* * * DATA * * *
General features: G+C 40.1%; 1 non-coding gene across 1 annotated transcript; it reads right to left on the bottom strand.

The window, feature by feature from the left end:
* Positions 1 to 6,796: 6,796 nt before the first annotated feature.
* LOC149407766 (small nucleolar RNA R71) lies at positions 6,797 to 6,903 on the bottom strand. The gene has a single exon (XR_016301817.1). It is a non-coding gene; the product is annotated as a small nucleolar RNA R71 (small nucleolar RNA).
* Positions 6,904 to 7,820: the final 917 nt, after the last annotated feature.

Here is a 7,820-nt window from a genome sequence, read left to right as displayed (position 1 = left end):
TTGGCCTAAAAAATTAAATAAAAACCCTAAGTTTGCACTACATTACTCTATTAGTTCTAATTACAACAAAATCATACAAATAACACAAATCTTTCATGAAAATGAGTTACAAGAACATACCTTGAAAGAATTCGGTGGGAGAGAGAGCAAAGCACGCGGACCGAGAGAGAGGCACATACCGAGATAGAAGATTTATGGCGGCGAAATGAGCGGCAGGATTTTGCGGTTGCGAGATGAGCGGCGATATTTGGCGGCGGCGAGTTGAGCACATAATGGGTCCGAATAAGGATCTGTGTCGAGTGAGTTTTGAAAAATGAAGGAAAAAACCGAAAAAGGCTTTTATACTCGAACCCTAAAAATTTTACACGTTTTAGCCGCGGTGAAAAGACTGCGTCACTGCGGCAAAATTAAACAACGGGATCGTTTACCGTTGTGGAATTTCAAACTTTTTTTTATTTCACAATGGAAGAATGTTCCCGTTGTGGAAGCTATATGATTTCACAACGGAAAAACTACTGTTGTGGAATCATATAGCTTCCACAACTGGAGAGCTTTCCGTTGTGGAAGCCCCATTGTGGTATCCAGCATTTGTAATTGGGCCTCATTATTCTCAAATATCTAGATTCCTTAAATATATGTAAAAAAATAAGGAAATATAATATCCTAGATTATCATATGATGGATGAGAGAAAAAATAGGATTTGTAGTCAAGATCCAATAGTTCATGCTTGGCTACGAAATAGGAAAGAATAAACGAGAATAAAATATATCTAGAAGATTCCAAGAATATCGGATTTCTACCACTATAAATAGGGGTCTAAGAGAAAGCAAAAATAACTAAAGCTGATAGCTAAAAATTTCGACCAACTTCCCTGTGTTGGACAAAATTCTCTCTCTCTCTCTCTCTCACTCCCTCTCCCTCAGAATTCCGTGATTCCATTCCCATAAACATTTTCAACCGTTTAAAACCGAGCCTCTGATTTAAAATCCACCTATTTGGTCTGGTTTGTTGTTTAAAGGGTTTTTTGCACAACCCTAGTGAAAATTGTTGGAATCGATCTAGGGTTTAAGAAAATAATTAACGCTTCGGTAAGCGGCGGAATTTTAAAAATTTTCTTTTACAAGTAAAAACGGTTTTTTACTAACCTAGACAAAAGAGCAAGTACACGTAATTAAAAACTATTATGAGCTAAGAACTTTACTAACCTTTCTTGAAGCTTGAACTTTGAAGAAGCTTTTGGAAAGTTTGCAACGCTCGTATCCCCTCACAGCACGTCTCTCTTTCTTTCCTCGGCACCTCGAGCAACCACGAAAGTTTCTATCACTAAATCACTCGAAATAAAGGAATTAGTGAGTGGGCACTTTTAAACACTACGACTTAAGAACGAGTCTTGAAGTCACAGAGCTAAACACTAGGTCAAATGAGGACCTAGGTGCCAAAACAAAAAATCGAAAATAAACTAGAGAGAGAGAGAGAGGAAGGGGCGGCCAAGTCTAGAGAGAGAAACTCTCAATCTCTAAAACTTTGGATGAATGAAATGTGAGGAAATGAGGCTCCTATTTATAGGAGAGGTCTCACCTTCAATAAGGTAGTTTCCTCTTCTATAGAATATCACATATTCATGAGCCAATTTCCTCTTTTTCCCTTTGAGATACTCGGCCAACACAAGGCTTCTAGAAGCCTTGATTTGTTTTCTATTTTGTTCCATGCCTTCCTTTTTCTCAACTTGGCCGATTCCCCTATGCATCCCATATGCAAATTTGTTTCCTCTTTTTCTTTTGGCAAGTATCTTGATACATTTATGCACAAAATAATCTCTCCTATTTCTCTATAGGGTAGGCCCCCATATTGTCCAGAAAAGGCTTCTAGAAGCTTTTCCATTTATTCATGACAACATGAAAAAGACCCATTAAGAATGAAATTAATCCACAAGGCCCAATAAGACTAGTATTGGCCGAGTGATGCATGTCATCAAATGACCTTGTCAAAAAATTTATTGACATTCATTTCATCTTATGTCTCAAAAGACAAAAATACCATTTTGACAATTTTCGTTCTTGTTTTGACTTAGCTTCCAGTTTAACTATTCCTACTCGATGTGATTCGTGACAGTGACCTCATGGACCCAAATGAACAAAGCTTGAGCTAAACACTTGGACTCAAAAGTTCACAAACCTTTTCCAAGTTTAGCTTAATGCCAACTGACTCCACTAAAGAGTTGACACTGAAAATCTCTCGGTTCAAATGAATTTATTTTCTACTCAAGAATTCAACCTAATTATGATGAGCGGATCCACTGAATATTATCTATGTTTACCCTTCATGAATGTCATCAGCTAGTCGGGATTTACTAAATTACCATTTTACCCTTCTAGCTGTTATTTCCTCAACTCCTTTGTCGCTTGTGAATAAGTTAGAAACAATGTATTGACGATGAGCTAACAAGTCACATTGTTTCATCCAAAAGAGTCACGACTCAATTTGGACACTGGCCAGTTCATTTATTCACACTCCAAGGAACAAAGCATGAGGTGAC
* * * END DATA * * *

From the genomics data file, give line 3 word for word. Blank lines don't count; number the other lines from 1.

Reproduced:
* Positions 1 to 6,796: 6,796 nt before the first annotated feature.